Catholic Answers Press has published a new single-volume edition of Radio Replies, the classic question-and-answer book by Australian apologist Fr. Leslie Rumble. This latest sample from the book concerns the sacrament of reconciliation.
Holy Week is almost upon us! Time to get to confession.
503. What is confession?
Confession is a sacrament instituted by Jesus Christ by which those who fall into sin after baptism may be restored to God’s grace. Confession is called the sacrament of penance because it supposes that the recipient is truly repentant of his sins. It involves the admission of one’s sins made to a duly approved priest in order to obtain absolution.
504. On what scriptural authority does the Catholic Church base its practice of confession?
On the promise of Christ, as recorded in Matthew 16, that he would give the keys of the Kingdom of Heaven, and the power of binding and loosing to his apostles and the Church. And again, on the fulfillment of that promise, with specific reference to absolution from sin, as recorded in John 20:23. There we are told that, having breathed upon the apostles, Christ said to them: “Receive the Holy Spirit. If you forgive the sins of any, they are forgiven; if you retain the sins of any, they are retained.” By those words he gave the power to the official representatives of the Church of forgiving or not forgiving sin as they judged fit; and promised to sanction and ratify their decision.
505. All men are equal. How can a priest set himself above others and presume to be their judge?
All men equally share a common humanity, but not all are equal in office and responsibility. Also no man could have the right to set himself above others in this matter. If Christ had not endowed his priests with power to forgive sin they could not possess it. But he endowed them with this power, and they forgive sin not in their own name but in the name of Christ. A criminal has to answer to the state for his crimes against civil law. How then can a fellow citizen act as judge and pass sentence upon him? In his official capacity he is delegated by the state and acts in the name of the state. Now Christ died to pay the price of our sins and he surely has the right to say how forgiveness shall be applied. We cannot deny the right of Christ to administer forgiveness through agents of his own choosing, nor can we insist that he must forgive us on our conditions whilst we ignore his conditions.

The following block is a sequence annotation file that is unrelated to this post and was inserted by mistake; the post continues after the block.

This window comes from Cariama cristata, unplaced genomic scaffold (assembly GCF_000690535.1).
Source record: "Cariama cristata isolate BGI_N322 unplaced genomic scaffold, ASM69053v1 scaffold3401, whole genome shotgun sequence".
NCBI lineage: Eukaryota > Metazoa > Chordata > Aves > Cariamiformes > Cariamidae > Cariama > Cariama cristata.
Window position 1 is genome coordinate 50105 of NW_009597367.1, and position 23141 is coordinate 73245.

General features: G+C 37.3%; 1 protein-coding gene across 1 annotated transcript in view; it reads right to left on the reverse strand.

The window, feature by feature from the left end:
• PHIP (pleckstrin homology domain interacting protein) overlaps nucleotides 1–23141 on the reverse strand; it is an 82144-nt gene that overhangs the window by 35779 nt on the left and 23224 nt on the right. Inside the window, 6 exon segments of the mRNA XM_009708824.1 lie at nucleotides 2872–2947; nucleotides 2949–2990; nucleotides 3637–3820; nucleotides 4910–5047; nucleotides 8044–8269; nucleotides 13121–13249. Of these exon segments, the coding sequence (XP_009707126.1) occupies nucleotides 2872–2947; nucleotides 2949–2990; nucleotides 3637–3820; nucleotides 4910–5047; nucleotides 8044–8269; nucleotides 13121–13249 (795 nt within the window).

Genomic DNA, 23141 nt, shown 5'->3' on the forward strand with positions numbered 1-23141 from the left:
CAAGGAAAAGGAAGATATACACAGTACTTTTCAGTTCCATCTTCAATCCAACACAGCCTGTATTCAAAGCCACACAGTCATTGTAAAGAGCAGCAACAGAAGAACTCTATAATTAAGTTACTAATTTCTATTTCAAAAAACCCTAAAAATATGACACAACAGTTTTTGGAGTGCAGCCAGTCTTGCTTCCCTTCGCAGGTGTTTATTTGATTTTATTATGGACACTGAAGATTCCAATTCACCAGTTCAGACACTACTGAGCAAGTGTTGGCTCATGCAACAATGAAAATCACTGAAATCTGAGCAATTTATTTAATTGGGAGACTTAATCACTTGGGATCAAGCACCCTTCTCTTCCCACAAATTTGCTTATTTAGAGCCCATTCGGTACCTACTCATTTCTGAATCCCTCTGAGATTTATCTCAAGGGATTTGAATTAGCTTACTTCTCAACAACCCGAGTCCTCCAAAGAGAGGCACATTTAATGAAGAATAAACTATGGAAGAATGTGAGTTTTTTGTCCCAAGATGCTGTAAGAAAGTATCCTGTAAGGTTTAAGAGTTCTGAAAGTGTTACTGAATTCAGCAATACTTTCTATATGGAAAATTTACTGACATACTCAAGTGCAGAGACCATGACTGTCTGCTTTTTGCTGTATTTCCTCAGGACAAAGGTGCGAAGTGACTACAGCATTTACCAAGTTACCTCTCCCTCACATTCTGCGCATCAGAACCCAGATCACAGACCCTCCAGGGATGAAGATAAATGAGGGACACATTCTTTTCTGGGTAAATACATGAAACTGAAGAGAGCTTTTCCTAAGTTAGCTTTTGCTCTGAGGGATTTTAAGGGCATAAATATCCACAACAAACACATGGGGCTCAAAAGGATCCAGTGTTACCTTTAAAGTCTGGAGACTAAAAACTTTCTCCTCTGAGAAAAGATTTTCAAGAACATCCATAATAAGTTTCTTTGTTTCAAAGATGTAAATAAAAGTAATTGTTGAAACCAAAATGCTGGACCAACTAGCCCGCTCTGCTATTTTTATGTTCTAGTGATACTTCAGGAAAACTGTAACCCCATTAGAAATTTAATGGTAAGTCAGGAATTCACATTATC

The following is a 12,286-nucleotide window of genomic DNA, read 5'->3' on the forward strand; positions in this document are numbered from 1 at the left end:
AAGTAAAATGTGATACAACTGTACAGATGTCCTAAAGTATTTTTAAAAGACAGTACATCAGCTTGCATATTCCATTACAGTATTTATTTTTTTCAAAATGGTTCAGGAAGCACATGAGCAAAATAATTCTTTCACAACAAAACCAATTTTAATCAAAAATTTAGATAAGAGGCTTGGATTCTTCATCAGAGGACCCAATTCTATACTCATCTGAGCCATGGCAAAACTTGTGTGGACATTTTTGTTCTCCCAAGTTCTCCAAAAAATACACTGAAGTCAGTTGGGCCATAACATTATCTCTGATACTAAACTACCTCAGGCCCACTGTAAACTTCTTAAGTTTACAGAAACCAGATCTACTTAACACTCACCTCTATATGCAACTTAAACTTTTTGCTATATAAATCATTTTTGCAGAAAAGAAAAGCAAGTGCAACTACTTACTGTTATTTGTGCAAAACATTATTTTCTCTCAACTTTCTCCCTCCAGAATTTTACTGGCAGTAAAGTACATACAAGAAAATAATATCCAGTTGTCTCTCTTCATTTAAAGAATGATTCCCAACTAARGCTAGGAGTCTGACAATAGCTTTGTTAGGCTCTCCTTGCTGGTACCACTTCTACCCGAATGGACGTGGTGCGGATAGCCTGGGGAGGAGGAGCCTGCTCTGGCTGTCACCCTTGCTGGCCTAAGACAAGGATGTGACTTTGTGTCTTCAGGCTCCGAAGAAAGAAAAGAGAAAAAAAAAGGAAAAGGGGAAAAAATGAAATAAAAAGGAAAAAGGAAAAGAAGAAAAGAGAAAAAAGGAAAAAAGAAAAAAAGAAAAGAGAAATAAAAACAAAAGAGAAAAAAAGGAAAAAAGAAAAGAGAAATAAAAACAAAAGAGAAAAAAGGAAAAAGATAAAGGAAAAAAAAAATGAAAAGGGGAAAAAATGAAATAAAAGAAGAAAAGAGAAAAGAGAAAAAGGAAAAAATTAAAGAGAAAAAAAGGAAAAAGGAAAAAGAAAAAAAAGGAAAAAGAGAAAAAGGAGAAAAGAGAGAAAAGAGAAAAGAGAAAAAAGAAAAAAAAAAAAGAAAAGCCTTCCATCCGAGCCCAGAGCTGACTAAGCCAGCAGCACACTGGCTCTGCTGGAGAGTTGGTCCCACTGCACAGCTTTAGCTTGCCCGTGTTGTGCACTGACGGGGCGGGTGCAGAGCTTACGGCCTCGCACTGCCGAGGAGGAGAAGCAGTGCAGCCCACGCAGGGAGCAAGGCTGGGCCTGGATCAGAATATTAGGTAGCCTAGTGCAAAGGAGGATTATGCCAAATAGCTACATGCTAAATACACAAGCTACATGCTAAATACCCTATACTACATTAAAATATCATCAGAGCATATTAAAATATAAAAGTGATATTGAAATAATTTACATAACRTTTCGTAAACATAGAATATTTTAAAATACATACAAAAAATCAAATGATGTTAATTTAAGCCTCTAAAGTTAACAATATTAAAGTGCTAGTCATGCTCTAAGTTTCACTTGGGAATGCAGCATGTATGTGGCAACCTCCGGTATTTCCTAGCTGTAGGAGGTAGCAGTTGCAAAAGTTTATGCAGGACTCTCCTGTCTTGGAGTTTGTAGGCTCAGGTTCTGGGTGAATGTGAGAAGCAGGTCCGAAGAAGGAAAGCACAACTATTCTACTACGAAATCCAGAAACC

506. We Protestants believe that God alone can forgive sin.
And that is the Catholic teaching also. But the question concerns the way in which God has chosen to administer that forgiveness. We Catholics add that God can delegate his power if he wishes, just as the supreme authority in the state can delegate a judge to administer justice. Would you deny to God that power?
507. But can you prove that God did delegate that power to men?
Yes. Christ was God, and in John 20:21-23 we read these remarkable words, “As the Father has sent me, even so I send you. And when he had said this, he breathed on them, and said to them, ‘Receive the Holy Spirit. If you forgive the sins of any, they are forgiven; if you retain the sins of any, they are retained.’” Now Christ’s mission was to destroy sin, and he gave that same mission to his apostles. Knowing that their merely human power as men was quite insufficient he gave them a special communication of the Holy Spirit for this special work. To say that Christ did not confer a true power to forgive sin is to rob the whole ceremony and the words of Christ of any real meaning. And it was obviously a power to be exercised, Christians applying to the apostles for forgiveness.